Republican consultants are trying to figure out what's wrong with little Willard, and their latest diagnosis is that their frontrunner has an "authenticity problem."
"His authentic inauthenticity problem isn't going away. And it's sapping enthusiasm from the rank and file," wrote Jonah Goldberg in the National Review.
But unlike the caricature of a politician who's the bastard child of pollsters and focus groups, bad things happen for Mitt when he ignores his script and orders off the teleprompter. What if Mitt's real problem is that he just can't stop being authentic?
Mitt Romney has the opposite problem that Al Gore Jr. had. When Gore was whipping America into a stupor long in 2000, the vice president's aides assured us that behind closed doors he was one funny dude.
But with Mitt, what we see is what we get. When he's not robotically reciting patriotic texts or doing his laundry in a motel in front of TV cameras, Mitt tends to open his mouth and let a whole lot of awkward pour out.
Let's roll tape:
Remember last July when he sat around a table with jobless Floridians and joked, "I'm also unemployed"? Or the time at the Iowa State Fair last August, when he said, "Corporations are people, my friend" to people who weren't his friends? I don't even say "my friends" to my real friends, but Romney can't get through a stump speech without that rhetorical crutch.
Then there was the time last fall when Romney tried to bet Rick Perry $10,000 that he never supported individual health care mandates in his book. One of Romney's top consultants defended his man by calling the bet "a very human thing to do." You've got a real problem when the guys on your payroll resort to calling you "human" to explain your awkwardness, but Mitt happens.
It happened recently at a NASCAR event when Romney mocked spectators to their faces over their transparent plastic ponchos. "I like those fancy raincoats," he said. "You really sprang for big bucks."
A horrifying inability to make benign small talk is one of Romney's indelible birthmarks. This is the kind of guy who tried to make small talk with a married couple sitting together in a booth, "You know each other?" He'll chat you up as he did one man: "What's happened to your financials the last couple of years?" If you're an older lady leaving a gym, Mitt will ask, "Are your knees, hips doing okay?" To a group of seniors at a town hall, he'll ask, "Anyone here over 100 years old?" Over a fried chicken lunch in Iowa, Romney might try to make small talk with the restaurant owner by referring to his meal as a "product."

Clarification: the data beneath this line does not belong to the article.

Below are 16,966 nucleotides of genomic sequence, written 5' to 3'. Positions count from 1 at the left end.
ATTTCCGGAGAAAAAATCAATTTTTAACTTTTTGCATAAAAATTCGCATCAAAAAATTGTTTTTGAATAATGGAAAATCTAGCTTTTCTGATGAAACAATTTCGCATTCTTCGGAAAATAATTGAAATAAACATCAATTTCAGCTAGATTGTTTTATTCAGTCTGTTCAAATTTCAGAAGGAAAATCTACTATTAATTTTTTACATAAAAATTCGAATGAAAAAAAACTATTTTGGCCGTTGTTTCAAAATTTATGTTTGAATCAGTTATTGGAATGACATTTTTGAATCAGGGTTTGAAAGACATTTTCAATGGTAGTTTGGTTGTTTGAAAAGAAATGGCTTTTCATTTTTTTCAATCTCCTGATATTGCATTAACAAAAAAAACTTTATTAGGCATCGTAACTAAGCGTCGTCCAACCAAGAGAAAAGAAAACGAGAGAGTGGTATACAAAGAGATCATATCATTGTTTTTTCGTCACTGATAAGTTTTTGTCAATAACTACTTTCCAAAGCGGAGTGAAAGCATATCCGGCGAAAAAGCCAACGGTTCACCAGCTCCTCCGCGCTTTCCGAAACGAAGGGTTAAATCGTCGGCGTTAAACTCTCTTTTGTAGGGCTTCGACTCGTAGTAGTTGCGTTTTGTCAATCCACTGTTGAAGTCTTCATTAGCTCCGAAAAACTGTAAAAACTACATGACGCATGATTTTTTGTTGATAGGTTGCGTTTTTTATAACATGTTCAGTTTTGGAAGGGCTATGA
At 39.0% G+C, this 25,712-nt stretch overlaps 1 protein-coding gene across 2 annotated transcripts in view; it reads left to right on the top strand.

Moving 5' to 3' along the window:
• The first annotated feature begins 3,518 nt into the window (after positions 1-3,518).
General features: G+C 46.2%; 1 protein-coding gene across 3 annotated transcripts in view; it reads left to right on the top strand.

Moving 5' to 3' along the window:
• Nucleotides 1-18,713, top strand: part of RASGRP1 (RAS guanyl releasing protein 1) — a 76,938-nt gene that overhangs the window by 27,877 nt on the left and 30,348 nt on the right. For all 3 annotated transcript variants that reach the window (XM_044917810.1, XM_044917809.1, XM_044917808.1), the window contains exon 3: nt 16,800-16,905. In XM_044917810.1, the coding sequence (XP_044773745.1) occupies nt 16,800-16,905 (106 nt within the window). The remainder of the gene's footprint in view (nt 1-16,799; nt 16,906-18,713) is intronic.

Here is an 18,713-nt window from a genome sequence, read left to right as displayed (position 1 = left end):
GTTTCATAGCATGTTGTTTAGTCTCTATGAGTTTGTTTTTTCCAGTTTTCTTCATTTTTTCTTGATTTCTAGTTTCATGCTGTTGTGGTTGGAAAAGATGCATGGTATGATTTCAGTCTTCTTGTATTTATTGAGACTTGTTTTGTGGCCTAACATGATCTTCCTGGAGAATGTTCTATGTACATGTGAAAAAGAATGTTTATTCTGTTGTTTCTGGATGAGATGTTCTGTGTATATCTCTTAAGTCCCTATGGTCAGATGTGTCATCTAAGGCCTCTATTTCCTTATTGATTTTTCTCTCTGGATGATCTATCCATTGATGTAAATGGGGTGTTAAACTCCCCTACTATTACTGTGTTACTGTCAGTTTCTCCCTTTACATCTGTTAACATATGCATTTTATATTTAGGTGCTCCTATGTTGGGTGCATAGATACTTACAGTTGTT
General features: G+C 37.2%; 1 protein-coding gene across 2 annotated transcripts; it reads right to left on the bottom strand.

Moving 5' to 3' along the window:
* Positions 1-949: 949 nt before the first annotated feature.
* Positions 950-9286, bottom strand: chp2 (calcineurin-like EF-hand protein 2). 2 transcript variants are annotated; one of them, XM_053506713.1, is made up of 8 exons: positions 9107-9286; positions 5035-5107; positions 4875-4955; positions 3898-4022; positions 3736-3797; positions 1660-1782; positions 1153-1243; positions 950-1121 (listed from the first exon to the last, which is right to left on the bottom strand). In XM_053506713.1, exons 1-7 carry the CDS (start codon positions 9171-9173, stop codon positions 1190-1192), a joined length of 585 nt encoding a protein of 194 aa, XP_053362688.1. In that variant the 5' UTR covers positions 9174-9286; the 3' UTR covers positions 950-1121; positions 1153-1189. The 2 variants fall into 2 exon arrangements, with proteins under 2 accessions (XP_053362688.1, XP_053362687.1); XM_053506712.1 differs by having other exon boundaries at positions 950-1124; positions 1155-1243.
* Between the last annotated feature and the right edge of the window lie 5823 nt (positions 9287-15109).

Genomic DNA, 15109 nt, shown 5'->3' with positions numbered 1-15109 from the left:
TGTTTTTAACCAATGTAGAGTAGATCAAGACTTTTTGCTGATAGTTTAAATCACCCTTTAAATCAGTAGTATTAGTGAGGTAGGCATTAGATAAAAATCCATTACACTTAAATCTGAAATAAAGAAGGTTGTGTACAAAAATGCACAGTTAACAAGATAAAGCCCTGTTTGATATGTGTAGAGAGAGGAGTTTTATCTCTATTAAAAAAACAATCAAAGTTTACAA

This guy puts the "man" in "mannequin." Every time Mitt Romney tries to talk to regular people -- that is, those of us who don't make $20 million a year without knowing how to hit a curveball -- a senior Romney staffer gets a gray hair. Romney's awkward attempts at casual banter were one reason that Republicans thought Rick Perry would solve their problems. Romney's inability to act normal is why his handlers constantly dress him up like a J.C. Penney catalog model.
Yes, Romney has a flip-flop problem, most recently when he took so many sides of the anti-birth control amendment by Sen. Roy Blunt of Missouri that he ended up saying that he originally opposed the legislation because he thought it did something that it actually did. This is why journalists drink.
You can finesse the flip-flops and deny the contents of your own autobiography, as Mitt and his men have done. You can even whistle past the graveyard of your opposition to the auto bailout on your way to winning the Michigan primary.
But when it comes to the Romney campaign, when the going gets tough, the candidate gets weird. There's a saying in campaigns and comedy that you can't fix stupid. The Romney corollary to that is that you can't fake this kind of strange.
Like Darrell Royal, the former football coach at the University of Texas liked to say, "You got to dance with them what brung you." For all their dreaming of a late entrance by Chris Christie or Jeb Bush, Republicans are stuck with Romney. And no amount of wishing will change him from what he really seems to be: a deeply weird, horribly awkward plutocrat who's not quite sure how to relate to the countrymen whom he so desperately wants to lead.